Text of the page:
Patients’ perceptions of oral cancer screening in dental practice: a cross-sectional study
Unit of Social and Behavioural Sciences, King’s College London Dental Institute, Denmark Hill Campus, Caldecot Road, London, SE5 9RW, UK
BMC Oral Health 2012, 12:55 doi:10.1186/1472-6831-12-55Published: 18 December 2012
Oral cancer is increasing in incidence in the UK and indeed worldwide. Delay in diagnosis is common; up to half of patients are diagnosed with advanced lesions. Thus it is essential to develop methods to aid early detection. This study aimed to assess dental patients’ experiences and awareness of oral cancer and screening within general dental practice.
A cross-sectional questionnaire survey of 184 English-speaking adults, with no previous history of oral cancer was conducted. The questionnaire collected data on participant’s knowledge of oral cancer, experience of ‘screening’, attitudes and feelings towards having a screening, anticipated help-seeking behaviours, health-related behaviours (particularly risk factors) and sociodemographics.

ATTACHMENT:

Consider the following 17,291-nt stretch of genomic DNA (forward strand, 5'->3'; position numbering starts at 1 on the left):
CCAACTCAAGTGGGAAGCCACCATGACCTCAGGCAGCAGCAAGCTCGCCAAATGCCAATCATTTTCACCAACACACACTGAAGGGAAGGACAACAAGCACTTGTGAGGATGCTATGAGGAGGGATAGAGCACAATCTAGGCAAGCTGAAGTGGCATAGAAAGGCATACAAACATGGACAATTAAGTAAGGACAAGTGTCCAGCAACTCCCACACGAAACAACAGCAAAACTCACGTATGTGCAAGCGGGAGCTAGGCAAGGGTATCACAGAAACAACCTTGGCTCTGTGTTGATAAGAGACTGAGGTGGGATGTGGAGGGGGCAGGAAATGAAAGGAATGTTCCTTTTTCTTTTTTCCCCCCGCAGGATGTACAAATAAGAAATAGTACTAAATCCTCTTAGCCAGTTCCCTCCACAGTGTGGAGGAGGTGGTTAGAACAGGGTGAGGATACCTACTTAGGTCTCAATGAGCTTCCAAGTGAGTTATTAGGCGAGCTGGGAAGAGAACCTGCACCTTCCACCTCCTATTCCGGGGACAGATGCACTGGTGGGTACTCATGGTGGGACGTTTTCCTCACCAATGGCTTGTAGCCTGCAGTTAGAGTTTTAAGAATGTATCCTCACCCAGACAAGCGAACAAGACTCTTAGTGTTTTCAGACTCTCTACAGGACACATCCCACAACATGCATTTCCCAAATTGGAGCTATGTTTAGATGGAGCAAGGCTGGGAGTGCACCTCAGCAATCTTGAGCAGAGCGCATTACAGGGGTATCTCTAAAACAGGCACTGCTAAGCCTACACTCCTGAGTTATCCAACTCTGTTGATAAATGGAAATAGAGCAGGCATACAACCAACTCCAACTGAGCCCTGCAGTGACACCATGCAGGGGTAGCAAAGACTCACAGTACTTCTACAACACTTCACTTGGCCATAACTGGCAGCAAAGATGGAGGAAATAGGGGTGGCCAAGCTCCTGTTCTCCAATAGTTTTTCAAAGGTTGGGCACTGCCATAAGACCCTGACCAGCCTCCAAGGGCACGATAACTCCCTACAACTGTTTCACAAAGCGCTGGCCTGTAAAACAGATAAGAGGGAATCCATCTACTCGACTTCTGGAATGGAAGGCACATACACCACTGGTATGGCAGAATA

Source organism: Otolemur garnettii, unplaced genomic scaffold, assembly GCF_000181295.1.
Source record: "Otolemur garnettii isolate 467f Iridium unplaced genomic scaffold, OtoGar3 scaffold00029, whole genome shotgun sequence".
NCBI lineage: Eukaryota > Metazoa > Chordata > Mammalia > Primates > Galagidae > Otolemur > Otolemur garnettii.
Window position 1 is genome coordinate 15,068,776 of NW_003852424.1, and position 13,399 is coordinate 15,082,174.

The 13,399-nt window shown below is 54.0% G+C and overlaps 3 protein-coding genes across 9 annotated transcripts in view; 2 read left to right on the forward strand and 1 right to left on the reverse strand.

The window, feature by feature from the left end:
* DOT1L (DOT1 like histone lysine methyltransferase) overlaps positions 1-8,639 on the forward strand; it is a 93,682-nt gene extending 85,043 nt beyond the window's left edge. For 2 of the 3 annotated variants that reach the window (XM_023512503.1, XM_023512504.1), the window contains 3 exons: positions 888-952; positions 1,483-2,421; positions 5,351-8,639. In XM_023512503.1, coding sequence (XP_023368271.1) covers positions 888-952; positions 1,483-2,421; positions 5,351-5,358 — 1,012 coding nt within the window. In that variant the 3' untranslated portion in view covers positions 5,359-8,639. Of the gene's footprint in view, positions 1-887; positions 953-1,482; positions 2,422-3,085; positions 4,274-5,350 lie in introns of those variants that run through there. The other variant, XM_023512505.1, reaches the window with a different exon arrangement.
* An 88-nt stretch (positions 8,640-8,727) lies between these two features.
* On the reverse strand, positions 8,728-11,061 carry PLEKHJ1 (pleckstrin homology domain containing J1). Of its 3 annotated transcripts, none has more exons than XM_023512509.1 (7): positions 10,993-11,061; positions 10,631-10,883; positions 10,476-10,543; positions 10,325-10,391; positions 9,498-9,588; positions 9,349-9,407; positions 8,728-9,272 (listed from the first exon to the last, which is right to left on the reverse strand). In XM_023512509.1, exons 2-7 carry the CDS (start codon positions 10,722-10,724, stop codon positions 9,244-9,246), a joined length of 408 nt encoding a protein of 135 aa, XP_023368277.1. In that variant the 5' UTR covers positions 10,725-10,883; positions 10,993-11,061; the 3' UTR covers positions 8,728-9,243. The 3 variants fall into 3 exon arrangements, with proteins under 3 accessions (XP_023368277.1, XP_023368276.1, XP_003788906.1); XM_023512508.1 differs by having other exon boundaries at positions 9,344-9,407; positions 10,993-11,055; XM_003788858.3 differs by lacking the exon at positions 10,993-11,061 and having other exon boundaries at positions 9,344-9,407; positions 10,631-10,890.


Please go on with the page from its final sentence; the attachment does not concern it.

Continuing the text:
Twenty percent of respondents had never heard of oral cancer; 77% knew little or nothing about it and 72% did not know that their Dentist routinely screens for oral cancer. Overall, attitudes to screening were positive. Ninety two percent of respondents would like their Dentist to tell them if they were being screened for signs of oral cancer and 97% would like help from their Dentists to reduce their risk.
Patients seem generally unaware of oral cancer screening by their dentist but are happy to take part in screening, would like to be informed, and welcome the support of their Dentist to reduce their risk of developing oral cancer.